Finley's Current Politics, Loud and Clear
Grabbing Pussy and Parts Known
ISSUE PROJECT ROOM | SEPTEMBER 12, 2018
Where is Yams Up My Grannie’s Ass? When Maggie Nelson mentioned Karen Finley’s 1986 performance piece in Art of Cruelty, I plunged into internet research. Yams is nowhere on Google. As a millennial, it has taken a while for me to realize that not everything is compatible and available in digital format, particularly performance art. When I saw Finley on ISSUE Project Room’s calendar, I pushed the keyboard aside, eager to witness the salaciousness off-screen.
Karen Finley performed pieces from her most recent work Grabbing Pussy (2018) and a new text-performance, Parts Known, as part of the 2018 Brooklyn Book Festival. The works speak to “the resistance of not being depressed and moving forward with the experience of activism of the past.”1 Finley knows dissent; she has confronted misogyny, homophobia, and censorship since the early 1980s, before activism went digital. In these new political monologues, she brings her opinions into broad daylight, and she cleaves into neoliberalism and imperialism. Her cleverly obscene provocations are not attention-hungry and sensational—they are a tool to convey the vulgarity of our political environment and ruling classes when a shriek is only as loud as the computer’s set volume.
Finley steps on stage and mills about for a moment before warmly greeting the audience. She pushes her wonderfully blown-out hair away from her face and onto her pink sheen top. She strips two single-use plastic water bottles of their brand labels and spills water in the process—foreshadowing the raw and anti-establishment monologue to come. Turning, she stashes the bottle wrappers in one of the many pastel flower arrangements on pedestals around the pink-draped stage. She returns to the audience, professing her nervousness about being on stage. I found comfort in watching the legendary performance artist familiarize herself with the stage like she was stepping out on her back patio after a cold winter.
A brazen and abrasive diatribe, at times facetious and funny, follows.
Finley first performs “Take These Statues Down: On Confederacy.” Her poetry and cadence resound with concrete and unwavering clarity; she calls on the US to remove antiquated statuary from this country’s slave holding past. Marble and bronze idolize an unjust and unequal social system that provides “Comfort to racists—Safe harbor to terrorists.” They are inanimate representations of highly political individuals that subjugated and enslaved other bodies. “Admiring perpetrator on pedestal—From above with profiles against heaven—instead of dirt.”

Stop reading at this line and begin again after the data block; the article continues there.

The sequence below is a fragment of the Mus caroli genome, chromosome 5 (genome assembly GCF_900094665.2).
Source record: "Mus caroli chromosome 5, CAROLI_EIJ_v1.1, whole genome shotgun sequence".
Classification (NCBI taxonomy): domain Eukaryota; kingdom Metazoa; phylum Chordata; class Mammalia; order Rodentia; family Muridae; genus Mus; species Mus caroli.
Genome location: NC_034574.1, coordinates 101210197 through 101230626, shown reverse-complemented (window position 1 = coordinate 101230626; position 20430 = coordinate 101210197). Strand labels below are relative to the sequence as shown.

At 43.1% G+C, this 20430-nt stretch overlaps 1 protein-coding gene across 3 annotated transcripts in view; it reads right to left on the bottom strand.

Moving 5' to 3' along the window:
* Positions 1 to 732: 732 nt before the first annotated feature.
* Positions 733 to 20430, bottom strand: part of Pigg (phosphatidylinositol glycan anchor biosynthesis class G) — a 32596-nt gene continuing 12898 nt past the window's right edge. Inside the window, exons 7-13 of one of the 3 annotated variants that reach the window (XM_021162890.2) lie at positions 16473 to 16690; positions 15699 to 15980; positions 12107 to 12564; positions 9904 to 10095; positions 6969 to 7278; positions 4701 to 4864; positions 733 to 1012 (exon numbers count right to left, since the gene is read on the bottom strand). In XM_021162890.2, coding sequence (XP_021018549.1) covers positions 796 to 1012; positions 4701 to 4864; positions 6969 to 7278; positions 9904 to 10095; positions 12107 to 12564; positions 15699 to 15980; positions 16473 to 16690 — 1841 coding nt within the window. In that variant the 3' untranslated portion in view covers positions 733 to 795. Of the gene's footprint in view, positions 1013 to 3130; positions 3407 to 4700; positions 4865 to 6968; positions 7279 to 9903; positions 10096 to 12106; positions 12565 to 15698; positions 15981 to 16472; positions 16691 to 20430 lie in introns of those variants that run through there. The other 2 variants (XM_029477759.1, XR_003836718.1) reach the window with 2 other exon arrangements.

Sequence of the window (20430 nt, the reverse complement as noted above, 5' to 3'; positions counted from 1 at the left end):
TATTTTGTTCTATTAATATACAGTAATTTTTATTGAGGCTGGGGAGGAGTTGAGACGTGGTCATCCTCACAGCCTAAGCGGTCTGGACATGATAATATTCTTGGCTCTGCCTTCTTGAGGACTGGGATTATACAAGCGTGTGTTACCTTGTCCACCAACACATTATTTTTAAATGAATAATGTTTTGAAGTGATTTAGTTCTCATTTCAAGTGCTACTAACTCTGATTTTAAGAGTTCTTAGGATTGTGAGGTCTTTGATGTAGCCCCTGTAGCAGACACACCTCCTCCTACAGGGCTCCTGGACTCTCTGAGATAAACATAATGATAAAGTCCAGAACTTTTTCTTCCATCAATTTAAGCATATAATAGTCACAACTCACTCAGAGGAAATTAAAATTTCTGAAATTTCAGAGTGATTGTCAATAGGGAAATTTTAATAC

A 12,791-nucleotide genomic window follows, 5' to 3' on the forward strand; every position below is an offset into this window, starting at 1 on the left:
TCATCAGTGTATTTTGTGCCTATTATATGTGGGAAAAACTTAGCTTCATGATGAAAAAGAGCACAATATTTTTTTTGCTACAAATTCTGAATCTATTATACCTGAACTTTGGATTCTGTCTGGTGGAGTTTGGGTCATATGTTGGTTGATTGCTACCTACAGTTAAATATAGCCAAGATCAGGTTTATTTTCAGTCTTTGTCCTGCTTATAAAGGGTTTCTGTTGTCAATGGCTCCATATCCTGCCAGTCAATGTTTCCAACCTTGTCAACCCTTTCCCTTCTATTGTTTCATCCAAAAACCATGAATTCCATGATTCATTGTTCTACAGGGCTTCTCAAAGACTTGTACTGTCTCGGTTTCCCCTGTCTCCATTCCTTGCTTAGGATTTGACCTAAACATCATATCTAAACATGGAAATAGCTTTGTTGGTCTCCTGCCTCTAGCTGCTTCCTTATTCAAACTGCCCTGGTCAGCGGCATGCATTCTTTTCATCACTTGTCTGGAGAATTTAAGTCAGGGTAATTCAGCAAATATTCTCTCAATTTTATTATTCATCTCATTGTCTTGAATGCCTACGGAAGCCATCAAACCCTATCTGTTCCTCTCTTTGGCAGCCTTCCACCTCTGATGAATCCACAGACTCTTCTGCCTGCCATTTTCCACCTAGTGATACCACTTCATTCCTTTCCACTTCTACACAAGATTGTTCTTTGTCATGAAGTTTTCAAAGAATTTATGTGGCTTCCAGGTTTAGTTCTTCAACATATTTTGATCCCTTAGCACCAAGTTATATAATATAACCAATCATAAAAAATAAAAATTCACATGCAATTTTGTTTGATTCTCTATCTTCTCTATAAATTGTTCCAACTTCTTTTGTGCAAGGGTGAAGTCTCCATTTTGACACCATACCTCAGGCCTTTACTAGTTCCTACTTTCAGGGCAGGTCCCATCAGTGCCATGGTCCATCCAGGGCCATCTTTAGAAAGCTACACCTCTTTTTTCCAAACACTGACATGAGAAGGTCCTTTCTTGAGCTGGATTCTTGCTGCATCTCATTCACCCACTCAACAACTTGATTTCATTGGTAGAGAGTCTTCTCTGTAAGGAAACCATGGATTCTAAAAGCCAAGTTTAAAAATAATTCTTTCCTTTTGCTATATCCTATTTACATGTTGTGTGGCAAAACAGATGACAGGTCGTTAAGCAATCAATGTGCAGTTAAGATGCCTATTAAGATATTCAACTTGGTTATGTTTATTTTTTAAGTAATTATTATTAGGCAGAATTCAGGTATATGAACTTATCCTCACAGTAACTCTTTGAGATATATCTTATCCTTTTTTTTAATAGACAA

The following poems include “Grabbing Pussy,” “Red Holes,” “The Magnificent Obsession,” “Its My Body,” and “Pussy Speak Out.” She speaks rapidly, improvising at times, in an overflow of information. You cannot pause her political opinions from your apartment, and nor can she. She recollects attacks on female bodies, immigrants and their families, and under-represented populations.
The bigoted statuary from Finley’s first piece incarnates as Donald Trump and Harvey Weinstein: men who unmistakably desire to possess vulnerable populations, to possess what is not theirs, to reduce bodies to obsolete and objectified functions. The ruling class’ heterosexual, white male agenda determines a body’s value. A woman’s body reduces to the pussy.
Finley parallels the vulgarity of the POTUS. He uninhibitedly uses the word pussy, so does she. Finley takes the obscenity further, rattling through the alphabet, listing names for pussy. “Fresh Fish Folded Fins, Glorious Garage Gallivanter Goo, Hamburger Helper Heaven Handle.” Every string of words vehemently resists misinterpretation. “Melania needs long nails to scratch her eyes out.”
An occasional swig of water is the only evidence of transition between poems, making the beginning of the final work, “Parts Known,” indistinguishable. In this piece, Finley speaks to the suicides of Kate Spade and Anthony Bourdain, family separations, and the sad humdrum of New York City life.
Her intonation is as polarized as our political system, channeling the alarm of our imperiled democracy. Finley creates vague caricatures: a whiney voice of woe-ridden self-doubt that could only be interpreted as millennial, a shrill panic of public outcry, a low grumble of direct confrontation with political heads. Her movements and gesticulations vary; from standing she suddenly crosses the stage spanking herself and begging for Echinacea tea and to see a pacifying animal video. “Don’t get all soft on me now!” she shrieks. Finley cranks up the volume on the outrageousness of this political moment to a decibel that is often absent in public and physical space.
Finley leaves nothing in her work to be nullified by lofty abstraction or metaphor. The artist’s undaunted performance of these two new works reaffirms that there is something quite different about the activism of the past, before the onslaught of digital echo chambers. Although NYC is itself a progressive echo chamber, and ISSUE Project is a quite literal one, Finley rattles the open space with a vulgarity to match our political climate.
- As quoted in program notes